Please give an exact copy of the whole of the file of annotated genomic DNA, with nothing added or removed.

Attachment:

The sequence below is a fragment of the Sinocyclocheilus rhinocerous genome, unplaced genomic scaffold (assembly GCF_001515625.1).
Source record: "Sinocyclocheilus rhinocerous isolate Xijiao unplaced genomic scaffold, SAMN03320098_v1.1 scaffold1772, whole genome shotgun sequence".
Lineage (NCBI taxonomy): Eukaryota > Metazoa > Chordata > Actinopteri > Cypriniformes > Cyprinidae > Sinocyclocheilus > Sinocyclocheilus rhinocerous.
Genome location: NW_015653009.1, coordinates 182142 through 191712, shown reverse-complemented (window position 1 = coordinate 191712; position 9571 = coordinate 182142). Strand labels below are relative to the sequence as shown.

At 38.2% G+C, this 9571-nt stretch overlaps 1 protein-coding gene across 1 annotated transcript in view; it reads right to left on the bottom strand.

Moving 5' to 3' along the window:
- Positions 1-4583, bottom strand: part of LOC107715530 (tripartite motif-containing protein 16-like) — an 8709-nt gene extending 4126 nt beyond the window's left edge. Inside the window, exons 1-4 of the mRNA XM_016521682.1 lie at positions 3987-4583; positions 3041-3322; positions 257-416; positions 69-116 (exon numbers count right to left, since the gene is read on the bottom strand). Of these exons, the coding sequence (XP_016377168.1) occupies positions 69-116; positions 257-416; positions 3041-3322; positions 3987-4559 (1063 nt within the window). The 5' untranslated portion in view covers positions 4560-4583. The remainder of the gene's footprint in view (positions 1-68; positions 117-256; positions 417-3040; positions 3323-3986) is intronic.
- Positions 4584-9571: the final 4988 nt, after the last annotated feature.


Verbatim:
The sequence below is a fragment of the Sinocyclocheilus rhinocerous genome, unplaced genomic scaffold (assembly GCF_001515625.1).
Source record: "Sinocyclocheilus rhinocerous isolate Xijiao unplaced genomic scaffold, SAMN03320098_v1.1 scaffold1772, whole genome shotgun sequence".
Lineage (NCBI taxonomy): Eukaryota > Metazoa > Chordata > Actinopteri > Cypriniformes > Cyprinidae > Sinocyclocheilus > Sinocyclocheilus rhinocerous.
Genome location: NW_015653009.1, coordinates 182142 through 191712, shown reverse-complemented (window position 1 = coordinate 191712; position 9571 = coordinate 182142). Strand labels below are relative to the sequence as shown.

At 38.2% G+C, this 9571-nt stretch overlaps 1 protein-coding gene across 1 annotated transcript in view; it reads right to left on the bottom strand.

Moving 5' to 3' along the window:
- Positions 1-4583, bottom strand: part of LOC107715530 (tripartite motif-containing protein 16-like) — an 8709-nt gene extending 4126 nt beyond the window's left edge. Inside the window, exons 1-4 of the mRNA XM_016521682.1 lie at positions 3987-4583; positions 3041-3322; positions 257-416; positions 69-116 (exon numbers count right to left, since the gene is read on the bottom strand). Of these exons, the coding sequence (XP_016377168.1) occupies positions 69-116; positions 257-416; positions 3041-3322; positions 3987-4559 (1063 nt within the window). The 5' untranslated portion in view covers positions 4560-4583. The remainder of the gene's footprint in view (positions 1-68; positions 117-256; positions 417-3040; positions 3323-3986) is intronic.
- Positions 4584-9571: the final 4988 nt, after the last annotated feature.